Panic was also writ large on the actions of Davis’s bereaved hosts. They began by botching up an exercise for fixing the identity of the young men who had been killed with more bullets than required. The local authorities tried to develop an alibi for Davis and deflect guilt by informing the people about two men who insinuated that Davis’s victims were themselves possibly guilty of armed robbery. Almost immediately afterwards the police ignored the FIRs lodged against the three deaths under an incredibly flimsy excuse. Then a brief report in the media dropped a hint that the young men belonged to an intelligence agency. This could have been pure speculation, but the way the track was abandoned only strengthened public suspicion that matters were not as simple as they appeared. Eventually, the victims were presented as two unclassified young men. These images were reinforced by subsequent disclosures to the effect that the guns one of them or both were carrying were unloaded, and the plea of self-defence was not available to Davis.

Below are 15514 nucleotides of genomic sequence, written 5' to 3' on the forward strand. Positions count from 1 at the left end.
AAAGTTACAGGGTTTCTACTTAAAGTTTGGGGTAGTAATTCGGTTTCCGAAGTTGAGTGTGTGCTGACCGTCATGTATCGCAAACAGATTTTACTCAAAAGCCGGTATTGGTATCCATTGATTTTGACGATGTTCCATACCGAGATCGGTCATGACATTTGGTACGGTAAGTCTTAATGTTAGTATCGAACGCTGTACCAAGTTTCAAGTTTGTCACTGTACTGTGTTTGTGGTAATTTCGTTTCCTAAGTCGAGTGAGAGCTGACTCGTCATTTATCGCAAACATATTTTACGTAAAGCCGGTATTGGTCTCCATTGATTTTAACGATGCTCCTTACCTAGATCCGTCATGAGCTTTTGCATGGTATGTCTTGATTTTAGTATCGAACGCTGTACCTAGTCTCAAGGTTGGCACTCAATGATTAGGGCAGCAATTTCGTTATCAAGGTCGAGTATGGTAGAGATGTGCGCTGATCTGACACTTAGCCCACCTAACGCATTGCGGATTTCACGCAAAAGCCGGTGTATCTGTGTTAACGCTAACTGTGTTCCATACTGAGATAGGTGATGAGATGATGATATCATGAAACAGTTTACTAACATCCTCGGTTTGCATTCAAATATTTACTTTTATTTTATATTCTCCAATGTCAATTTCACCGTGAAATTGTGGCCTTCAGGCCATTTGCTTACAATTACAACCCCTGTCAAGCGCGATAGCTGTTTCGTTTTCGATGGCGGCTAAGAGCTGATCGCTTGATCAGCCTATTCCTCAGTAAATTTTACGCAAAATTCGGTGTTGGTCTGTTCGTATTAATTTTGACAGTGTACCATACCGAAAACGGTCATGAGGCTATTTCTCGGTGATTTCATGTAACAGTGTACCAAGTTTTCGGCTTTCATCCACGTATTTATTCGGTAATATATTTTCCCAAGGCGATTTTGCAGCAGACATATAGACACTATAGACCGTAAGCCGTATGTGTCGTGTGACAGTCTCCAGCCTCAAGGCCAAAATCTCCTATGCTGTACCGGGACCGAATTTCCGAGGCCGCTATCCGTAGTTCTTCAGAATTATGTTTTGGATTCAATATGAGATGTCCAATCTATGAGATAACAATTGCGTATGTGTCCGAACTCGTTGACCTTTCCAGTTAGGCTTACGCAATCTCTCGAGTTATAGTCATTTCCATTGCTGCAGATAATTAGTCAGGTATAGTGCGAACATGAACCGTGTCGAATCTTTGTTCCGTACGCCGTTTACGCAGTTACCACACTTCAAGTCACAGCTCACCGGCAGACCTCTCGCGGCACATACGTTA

The US and Pakistani authorities jumped into the fray and chose to confound the public further with a bitter exchange on the question of whether Davis was a diplomat and thus entitled to immunity. While the Americans chose to be consistent, at least in their public statements, stuck to the argument about Davis’s diplomatic status, and went on increasing the price Pakistan would have to pay for non-compliance with their orders, the Pakistanis appeared determined to expose their divided house. Some official spokespersons asserted that Davis enjoyed diplomatic status, while some others maintained to the contrary and claimed to have put their careers at stake. The debate only served to whip up mass frenzy at any possible bartering away of the state’s ‘sovereignty’ and national ‘honour.’ As desired, this strengthened the Pakistani intelligence lords’ bargaining position. High level dignitaries came from the United States and their talks with Pakistani leaders were supposed to focus on Davis’s diplomatic immunity but perhaps they also dealt with differences between the two countries’ intelligence agencies.
Eventually, the principal parties from the two countries got together to sort out their disagreements, undoubtedly confident of getting their solution accepted by the governments concerned. That paved the path to Raymond Davis’s release from a Lahore prison and homeward flight via Afghanistan.